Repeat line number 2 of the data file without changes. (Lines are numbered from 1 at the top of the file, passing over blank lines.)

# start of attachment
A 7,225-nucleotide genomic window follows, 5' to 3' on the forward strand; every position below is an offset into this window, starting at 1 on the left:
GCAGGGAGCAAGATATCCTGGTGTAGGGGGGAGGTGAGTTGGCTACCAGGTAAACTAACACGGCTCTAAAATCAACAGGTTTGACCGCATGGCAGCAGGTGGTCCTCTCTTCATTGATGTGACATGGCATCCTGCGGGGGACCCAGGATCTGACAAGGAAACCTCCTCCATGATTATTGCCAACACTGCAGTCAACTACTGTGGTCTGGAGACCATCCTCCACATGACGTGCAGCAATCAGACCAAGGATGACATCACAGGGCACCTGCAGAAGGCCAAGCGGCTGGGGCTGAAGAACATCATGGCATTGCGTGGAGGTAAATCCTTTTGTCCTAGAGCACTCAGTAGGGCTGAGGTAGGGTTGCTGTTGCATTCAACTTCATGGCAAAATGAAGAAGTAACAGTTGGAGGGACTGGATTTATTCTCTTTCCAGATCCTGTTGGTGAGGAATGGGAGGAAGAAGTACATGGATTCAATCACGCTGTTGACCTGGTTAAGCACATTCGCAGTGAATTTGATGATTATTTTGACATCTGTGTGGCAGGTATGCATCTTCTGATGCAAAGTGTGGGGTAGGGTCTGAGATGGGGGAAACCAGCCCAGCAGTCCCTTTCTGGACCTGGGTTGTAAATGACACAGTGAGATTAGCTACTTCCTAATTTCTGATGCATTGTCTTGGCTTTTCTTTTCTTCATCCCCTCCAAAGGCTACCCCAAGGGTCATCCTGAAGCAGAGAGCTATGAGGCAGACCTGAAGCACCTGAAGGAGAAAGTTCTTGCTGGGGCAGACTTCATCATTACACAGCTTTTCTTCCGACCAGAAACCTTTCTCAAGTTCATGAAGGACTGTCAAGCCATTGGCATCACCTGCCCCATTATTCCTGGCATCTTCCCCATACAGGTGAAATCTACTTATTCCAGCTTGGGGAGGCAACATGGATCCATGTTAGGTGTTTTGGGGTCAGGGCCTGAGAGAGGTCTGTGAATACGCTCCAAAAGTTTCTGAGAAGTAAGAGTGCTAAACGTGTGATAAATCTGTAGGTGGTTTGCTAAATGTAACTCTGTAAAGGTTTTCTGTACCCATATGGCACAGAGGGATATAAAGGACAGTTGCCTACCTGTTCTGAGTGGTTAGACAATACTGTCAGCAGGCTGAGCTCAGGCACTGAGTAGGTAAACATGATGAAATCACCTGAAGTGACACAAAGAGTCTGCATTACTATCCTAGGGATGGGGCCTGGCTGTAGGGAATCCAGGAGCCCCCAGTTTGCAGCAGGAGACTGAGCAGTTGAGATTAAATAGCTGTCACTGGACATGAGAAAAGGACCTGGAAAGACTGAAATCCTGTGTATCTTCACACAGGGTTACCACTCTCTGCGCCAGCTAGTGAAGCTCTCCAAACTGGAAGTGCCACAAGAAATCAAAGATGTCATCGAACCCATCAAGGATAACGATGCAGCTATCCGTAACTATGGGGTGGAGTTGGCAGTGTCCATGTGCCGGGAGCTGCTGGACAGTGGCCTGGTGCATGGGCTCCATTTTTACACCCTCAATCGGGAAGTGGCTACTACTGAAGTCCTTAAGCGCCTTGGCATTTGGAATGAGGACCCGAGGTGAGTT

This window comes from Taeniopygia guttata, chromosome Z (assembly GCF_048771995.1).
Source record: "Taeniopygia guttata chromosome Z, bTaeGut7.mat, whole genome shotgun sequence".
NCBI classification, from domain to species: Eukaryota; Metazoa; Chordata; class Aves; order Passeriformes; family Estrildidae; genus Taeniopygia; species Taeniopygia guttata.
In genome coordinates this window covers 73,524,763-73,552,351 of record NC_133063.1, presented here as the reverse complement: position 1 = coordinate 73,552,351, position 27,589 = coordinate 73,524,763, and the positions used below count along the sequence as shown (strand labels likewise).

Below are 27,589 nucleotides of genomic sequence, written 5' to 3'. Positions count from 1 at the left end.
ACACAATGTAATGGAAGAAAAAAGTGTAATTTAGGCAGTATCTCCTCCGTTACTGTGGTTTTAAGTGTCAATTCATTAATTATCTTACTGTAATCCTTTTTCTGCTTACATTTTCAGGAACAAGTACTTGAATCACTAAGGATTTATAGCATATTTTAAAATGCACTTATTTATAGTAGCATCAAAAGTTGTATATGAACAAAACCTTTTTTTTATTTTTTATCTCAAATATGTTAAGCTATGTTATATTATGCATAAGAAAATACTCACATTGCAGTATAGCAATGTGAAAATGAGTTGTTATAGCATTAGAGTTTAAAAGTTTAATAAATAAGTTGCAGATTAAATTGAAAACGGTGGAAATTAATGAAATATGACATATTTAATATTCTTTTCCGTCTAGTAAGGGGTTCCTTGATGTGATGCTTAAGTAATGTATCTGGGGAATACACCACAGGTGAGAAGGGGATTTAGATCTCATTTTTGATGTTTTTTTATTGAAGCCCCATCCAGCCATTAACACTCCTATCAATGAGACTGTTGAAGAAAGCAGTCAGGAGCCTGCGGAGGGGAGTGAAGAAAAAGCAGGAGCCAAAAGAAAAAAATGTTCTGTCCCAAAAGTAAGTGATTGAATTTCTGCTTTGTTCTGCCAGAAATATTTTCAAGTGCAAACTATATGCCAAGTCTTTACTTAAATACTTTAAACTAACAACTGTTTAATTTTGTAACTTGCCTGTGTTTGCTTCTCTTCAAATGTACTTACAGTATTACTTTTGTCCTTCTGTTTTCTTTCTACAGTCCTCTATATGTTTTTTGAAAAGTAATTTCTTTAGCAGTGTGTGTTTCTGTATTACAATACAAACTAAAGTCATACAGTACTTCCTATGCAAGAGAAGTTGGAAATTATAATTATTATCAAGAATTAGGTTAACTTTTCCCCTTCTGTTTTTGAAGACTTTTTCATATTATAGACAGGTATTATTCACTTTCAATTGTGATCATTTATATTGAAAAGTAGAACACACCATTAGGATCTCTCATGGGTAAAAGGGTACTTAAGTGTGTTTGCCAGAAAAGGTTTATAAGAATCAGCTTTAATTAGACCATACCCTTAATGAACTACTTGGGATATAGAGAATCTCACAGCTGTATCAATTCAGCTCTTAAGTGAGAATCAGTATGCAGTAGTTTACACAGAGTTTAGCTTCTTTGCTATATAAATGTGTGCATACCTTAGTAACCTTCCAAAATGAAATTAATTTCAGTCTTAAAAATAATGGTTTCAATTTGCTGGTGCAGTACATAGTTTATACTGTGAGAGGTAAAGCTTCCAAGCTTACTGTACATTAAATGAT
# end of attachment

GCAGGGAGCAAGATATCCTGGTGTAGGGGGGAGGTGAGTTGGCTACCAGGTAAACTAACACGGCTCTAAAATCAACAGGTTTGACCGCATGGCAGCAGGTGGTCCTCTCTTCATTGATGTGACATGGCATCCTGCGGGGGACCCAGGATCTGACAAGGAAACCTCCTCCATGATTATTGCCAACACTGCAGTCAACTACTGTGGTCTGGAGACCATCCTCCACATGACGTGCAGCAATCAGACCAAGGATGACATCACAGGGCACCTGCAGAAGGCCAAGCGGCTGGGGCTGAAGAACATCATGGCATTGCGTGGAGGTAAATCCTTTTGTCCTAGAGCACTCAGTAGGGCTGAGGTAGGGTTGCTGTTGCATTCAACTTCATGGCAAAATGAAGAAGTAACAGTTGGAGGGACTGGATTTATTCTCTTTCCAGATCCTGTTGGTGAGGAATGGGAGGAAGAAGTACATGGATTCAATCACGCTGTTGACCTGGTTAAGCACATTCGCAGTGAATTTGATGATTATTTTGACATCTGTGTGGCAGGTATGCATCTTCTGATGCAAAGTGTGGGGTAGGGTCTGAGATGGGGGAAACCAGCCCAGCAGTCCCTTTCTGGACCTGGGTTGTAAATGACACAGTGAGATTAGCTACTTCCTAATTTCTGATGCATTGTCTTGGCTTTTCTTTTCTTCATCCCCTCCAAAGGCTACCCCAAGGGTCATCCTGAAGCAGAGAGCTATGAGGCAGACCTGAAGCACCTGAAGGAGAAAGTTCTTGCTGGGGCAGACTTCATCATTACACAGCTTTTCTTCCGACCAGAAACCTTTCTCAAGTTCATGAAGGACTGTCAAGCCATTGGCATCACCTGCCCCATTATTCCTGGCATCTTCCCCATACAGGTGAAATCTACTTATTCCAGCTTGGGGAGGCAACATGGATCCATGTTAGGTGTTTTGGGGTCAGGGCCTGAGAGAGGTCTGTGAATACGCTCCAAAAGTTTCTGAGAAGTAAGAGTGCTAAACGTGTGATAAATCTGTAGGTGGTTTGCTAAATGTAACTCTGTAAAGGTTTTCTGTACCCATATGGCACAGAGGGATATAAAGGACAGTTGCCTACCTGTTCTGAGTGGTTAGACAATACTGTCAGCAGGCTGAGCTCAGGCACTGAGTAGGTAAACATGATGAAATCACCTGAAGTGACACAAAGAGTCTGCATTACTATCCTAGGGATGGGGCCTGGCTGTAGGGAATCCAGGAGCCCCCAGTTTGCAGCAGGAGACTGAGCAGTTGAGATTAAATAGCTGTCACTGGACATGAGAAAAGGACCTGGAAAGACTGAAATCCTGTGTATCTTCACACAGGGTTACCACTCTCTGCGCCAGCTAGTGAAGCTCTCCAAACTGGAAGTGCCACAAGAAATCAAAGATGTCATCGAACCCATCAAGGATAACGATGCAGCTATCCGTAACTATGGGGTGGAGTTGGCAGTGTCCATGTGCCGGGAGCTGCTGGACAGTGGCCTGGTGCATGGGCTCCATTTTTACACCCTCAATCGGGAAGTGGCTACTACTGAAGTCCTTAAGCGCCTTGGCATTTGGAATGAGGACCCGAGGTGAGTT